When I was an ardent young intellectual in the early ’90s, I took a class on Modernist Women Writers with the poet Kathleen Fraser at SFSU. One of our assignments was to do “a close reading” of our writer of choice. I chose to write about English writer Dorothy M. Richardson.
Richardson (1873-1957) was an unusual writer with an unusual career. She published her first book, Pointed Roofs, in 1917, when she was over 40. It was called the first “imagist novel” and her work was taken seriously by critics. Soon Katherine Mansfield and Virginia Woolf, whose half brothers were Richardson’s publishers, joined the modernist “canon” and during the 1920s Richardson continued putting out volume after volume (there were eventually 13 seperate books in all) of her great novel sequence, Pilgrimage. But after her 12th book came out in the late 1930s, times had changed, and her last book was left unfinished at her death.
Richardson’s shy, studious heroine, Miriam Henderson, was closely modeled on herself. Miriam is quite the internal rebel, and part of the fascination with the books is Richardson’s way of capturing Miriam’s internal thought process. She is a deep thinker yet sensuous too, an unconventional person trying to make her way in a world where she is expected to be pretty and dutiful. But due to her difficult family circumstances (her father went bankrupt, her mother committed suicide), Richardson supported herself from her late teens onward, first as a teacher in Germany, then a governess. She later worked in London and became a socialist, but her affair with H.G. Wells ended badly and she retreated to the countryside. The solitude and exploration of her early years, of having to be prematurely responsible at a young age, is all beautifully expressed in Pilgrimage.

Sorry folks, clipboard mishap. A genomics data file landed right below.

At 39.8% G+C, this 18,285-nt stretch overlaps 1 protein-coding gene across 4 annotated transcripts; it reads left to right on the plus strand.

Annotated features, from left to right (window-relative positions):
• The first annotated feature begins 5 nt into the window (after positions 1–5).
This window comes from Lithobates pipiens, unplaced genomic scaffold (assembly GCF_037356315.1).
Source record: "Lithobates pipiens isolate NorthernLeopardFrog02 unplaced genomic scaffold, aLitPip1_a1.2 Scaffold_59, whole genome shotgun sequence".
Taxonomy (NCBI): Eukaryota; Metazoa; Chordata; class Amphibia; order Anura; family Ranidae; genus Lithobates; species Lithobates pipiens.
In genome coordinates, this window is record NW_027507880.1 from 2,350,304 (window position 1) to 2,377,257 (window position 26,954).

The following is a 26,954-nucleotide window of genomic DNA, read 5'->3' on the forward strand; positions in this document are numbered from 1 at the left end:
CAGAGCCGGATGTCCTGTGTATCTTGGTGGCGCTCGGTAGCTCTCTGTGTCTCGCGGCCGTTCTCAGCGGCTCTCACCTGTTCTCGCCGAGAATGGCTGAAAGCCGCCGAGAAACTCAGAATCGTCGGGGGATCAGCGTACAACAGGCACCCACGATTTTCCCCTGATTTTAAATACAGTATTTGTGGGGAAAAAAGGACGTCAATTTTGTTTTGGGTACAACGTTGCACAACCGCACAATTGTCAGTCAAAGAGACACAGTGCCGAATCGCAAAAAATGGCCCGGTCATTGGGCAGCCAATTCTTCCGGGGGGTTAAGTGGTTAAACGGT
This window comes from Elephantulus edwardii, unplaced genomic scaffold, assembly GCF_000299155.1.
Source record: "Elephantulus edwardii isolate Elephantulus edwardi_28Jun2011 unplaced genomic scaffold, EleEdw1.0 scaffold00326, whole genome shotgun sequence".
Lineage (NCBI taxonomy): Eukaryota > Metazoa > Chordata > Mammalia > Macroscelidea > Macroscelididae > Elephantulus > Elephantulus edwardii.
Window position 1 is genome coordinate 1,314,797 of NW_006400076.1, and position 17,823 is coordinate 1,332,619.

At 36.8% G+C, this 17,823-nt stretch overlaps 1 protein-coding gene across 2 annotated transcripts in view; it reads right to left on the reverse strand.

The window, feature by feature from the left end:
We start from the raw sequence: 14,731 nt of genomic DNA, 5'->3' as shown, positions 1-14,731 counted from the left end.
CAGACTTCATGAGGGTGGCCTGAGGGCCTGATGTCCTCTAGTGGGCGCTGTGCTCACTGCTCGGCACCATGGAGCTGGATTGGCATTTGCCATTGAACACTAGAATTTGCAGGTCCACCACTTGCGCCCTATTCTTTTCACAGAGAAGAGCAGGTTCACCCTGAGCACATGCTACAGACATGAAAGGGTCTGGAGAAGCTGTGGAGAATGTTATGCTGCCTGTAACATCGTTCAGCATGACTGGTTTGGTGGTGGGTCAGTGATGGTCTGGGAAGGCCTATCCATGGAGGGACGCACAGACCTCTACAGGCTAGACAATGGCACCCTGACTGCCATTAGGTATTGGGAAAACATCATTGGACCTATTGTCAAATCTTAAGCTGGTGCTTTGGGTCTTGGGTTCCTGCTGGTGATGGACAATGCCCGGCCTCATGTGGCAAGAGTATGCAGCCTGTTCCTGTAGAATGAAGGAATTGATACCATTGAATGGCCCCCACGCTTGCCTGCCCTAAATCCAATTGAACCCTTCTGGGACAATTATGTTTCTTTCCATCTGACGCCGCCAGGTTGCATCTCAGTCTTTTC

I went back to reread my academic paper on Richardson recently (Fraser had given it an A+ and called it “an excellent paper full of careful, insightful analysis”) and decided to publish it as an ebook. Dorothy Richardson: A Close Reading delves deeply into Richardson’s obsessions with gender. Richardson was remarkably candid.
From the essay:
Richardson herself said later in her life: “Difficult to know whether one wants men to become more womanly or women more manly. Personally, I have shared, with few exceptions, the masculine dislike and suspicion of women, have avoided and evaded them, and, as it happened, lived almost entirely among males.” (Letter to Rose Odle, 1949)
This terrible ambivalence is never fully resolved. Miriam always feels marginalized, never fully a woman when among women. When among men she poses as a champion for women, but ironically women don’t interest her as much because, she claims, they don’t think. Richardson’s father believed that women were naturally unintelligent and referred to her as his “son.” Rejecting her father, Miriam says, “If anything, I am my mother’s son.”
Richardson lived long into the 1950s. I think we should celebrate this robust Taurean (her birthday was May 17) for her longevity and her great vision.